Tinker, Tailor, Soldier, Spy

I have had a few students asking me where the saying ‘Tinker tailor soldier spy’ comes from.

Tinker Tailor Soldier Spy is a 2011 movie of the 1974 John Le Carre novel by the same name.

There is a counting name which goes

Tinker, Tailor,
Soldier, Sailor,
Rich Man, Poor Man,
Beggar Man, Thief.

Rich man, poor man,
Beggar man, thief.
Doctor, lawyer,
Indian chief !

A counting-out game is a simple way of selecting a person to be ‘it’, often for the purpose of playing another game. These games usually require no materials, and are played with spoken words or hand gestures. Many such games involve one person pointing at each participant in a circle of players while reciting.  A new person is pointed at as each word is said. The player who is selected at the conclusion of the rhyme is “it” or “out”.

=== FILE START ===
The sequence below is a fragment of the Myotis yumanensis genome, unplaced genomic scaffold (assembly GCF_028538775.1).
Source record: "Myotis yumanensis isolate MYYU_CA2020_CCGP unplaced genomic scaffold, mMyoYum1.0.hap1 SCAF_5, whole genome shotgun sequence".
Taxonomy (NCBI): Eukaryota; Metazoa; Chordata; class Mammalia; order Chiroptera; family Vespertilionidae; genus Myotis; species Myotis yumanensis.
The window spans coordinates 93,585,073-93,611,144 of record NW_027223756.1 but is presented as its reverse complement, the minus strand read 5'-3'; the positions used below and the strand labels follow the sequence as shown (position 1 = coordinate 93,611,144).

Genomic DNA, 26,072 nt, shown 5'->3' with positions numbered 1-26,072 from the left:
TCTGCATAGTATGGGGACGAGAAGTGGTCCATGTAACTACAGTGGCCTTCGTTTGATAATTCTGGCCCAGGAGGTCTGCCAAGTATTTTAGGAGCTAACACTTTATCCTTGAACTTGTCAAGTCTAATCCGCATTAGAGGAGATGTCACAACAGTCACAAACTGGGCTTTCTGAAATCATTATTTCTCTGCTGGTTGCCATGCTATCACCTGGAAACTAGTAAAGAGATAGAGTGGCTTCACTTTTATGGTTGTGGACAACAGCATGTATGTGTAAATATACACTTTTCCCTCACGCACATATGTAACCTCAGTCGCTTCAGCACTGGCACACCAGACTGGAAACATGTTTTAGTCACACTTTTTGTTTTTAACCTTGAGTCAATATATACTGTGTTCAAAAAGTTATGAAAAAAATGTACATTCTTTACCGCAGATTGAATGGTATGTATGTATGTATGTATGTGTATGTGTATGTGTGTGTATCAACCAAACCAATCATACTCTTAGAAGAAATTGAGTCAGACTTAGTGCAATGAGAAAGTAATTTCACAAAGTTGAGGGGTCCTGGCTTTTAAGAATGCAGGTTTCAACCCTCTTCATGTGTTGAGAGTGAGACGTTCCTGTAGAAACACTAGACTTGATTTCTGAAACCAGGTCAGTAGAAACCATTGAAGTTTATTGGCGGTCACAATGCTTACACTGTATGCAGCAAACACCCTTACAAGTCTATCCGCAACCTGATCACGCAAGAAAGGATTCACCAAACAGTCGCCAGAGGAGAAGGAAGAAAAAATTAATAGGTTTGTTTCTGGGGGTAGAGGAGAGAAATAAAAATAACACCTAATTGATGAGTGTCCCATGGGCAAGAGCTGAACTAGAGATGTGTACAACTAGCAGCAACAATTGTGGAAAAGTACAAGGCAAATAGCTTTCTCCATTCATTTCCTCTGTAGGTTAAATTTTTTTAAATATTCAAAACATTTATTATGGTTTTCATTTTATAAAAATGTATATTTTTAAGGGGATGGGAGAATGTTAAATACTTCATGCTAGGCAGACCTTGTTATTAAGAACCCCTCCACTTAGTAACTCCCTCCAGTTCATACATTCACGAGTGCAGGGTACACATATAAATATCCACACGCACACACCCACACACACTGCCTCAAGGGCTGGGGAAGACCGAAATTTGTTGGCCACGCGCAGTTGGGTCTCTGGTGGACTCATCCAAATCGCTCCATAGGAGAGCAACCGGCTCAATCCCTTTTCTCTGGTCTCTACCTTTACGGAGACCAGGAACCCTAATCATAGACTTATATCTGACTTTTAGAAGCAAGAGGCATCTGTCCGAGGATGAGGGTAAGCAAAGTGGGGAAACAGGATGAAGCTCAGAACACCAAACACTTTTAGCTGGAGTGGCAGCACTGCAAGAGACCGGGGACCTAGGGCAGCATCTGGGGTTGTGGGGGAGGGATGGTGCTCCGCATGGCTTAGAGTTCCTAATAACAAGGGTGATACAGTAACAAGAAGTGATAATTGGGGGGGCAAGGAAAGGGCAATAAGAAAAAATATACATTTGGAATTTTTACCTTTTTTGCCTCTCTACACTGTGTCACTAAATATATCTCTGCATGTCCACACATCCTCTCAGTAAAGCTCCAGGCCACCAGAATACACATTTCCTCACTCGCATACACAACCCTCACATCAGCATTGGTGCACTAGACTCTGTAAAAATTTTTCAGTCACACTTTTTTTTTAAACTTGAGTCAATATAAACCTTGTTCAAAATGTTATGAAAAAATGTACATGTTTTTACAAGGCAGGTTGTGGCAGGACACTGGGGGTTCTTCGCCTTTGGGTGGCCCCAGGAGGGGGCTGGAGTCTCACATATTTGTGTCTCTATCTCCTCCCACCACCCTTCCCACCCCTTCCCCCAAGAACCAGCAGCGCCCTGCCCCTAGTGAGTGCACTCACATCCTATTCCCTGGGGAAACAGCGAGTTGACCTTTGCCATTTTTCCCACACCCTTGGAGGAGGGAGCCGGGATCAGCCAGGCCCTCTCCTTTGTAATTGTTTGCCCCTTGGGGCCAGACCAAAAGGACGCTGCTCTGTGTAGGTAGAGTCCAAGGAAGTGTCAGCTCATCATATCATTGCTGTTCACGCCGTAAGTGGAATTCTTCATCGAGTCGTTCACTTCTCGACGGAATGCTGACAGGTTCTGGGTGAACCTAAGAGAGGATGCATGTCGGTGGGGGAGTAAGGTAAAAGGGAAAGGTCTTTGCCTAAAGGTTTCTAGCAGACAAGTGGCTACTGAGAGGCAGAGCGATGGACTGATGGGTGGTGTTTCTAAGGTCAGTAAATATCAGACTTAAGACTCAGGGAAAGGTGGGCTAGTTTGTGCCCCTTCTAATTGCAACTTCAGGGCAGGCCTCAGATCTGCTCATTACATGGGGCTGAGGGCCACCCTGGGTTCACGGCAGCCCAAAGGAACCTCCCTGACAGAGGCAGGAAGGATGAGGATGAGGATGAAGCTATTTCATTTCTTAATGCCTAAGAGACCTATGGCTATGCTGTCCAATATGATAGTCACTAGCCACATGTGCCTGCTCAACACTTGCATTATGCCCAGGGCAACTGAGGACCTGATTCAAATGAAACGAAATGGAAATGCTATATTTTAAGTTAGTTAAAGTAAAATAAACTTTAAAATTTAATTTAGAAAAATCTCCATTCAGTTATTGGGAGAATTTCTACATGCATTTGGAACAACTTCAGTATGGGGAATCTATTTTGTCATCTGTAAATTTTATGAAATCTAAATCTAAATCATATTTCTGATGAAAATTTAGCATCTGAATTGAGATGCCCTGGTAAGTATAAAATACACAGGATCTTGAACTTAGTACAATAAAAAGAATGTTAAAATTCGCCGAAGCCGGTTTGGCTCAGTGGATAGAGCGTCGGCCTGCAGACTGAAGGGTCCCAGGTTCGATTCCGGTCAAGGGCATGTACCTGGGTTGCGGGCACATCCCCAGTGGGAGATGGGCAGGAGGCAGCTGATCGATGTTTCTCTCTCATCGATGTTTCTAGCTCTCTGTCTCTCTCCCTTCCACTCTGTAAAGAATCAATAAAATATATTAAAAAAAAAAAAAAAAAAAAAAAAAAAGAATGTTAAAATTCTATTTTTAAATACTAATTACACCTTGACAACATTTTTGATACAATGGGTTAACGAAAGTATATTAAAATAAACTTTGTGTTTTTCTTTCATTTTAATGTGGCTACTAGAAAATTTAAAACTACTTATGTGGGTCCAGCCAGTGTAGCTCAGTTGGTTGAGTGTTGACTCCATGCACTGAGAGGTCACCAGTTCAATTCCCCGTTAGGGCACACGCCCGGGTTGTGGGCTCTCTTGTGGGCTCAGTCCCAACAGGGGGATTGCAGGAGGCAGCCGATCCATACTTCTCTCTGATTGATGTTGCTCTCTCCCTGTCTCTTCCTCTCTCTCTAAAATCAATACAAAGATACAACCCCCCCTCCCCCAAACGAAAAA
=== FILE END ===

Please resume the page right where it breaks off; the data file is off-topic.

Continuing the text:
Another one is:

Eeny, meeny, miny, moe,

Catch a tiger by the toe.

If he hollers, let him go,

Eeny, meeny, miny, moe.


The word ‘tinker’ is often seen as not politically correct in English anymore. From Wikipedia:

A tinker was originally an itinerant tinsmith, who mended household utensils. The term “tinker” became used in British society to refer to marginalized persons. In this later sense, “tinker” may mean:

Author: Janet Carr

Fashion, beauty and animal loving language consultant from South Africa living in Stockholm, Sweden.

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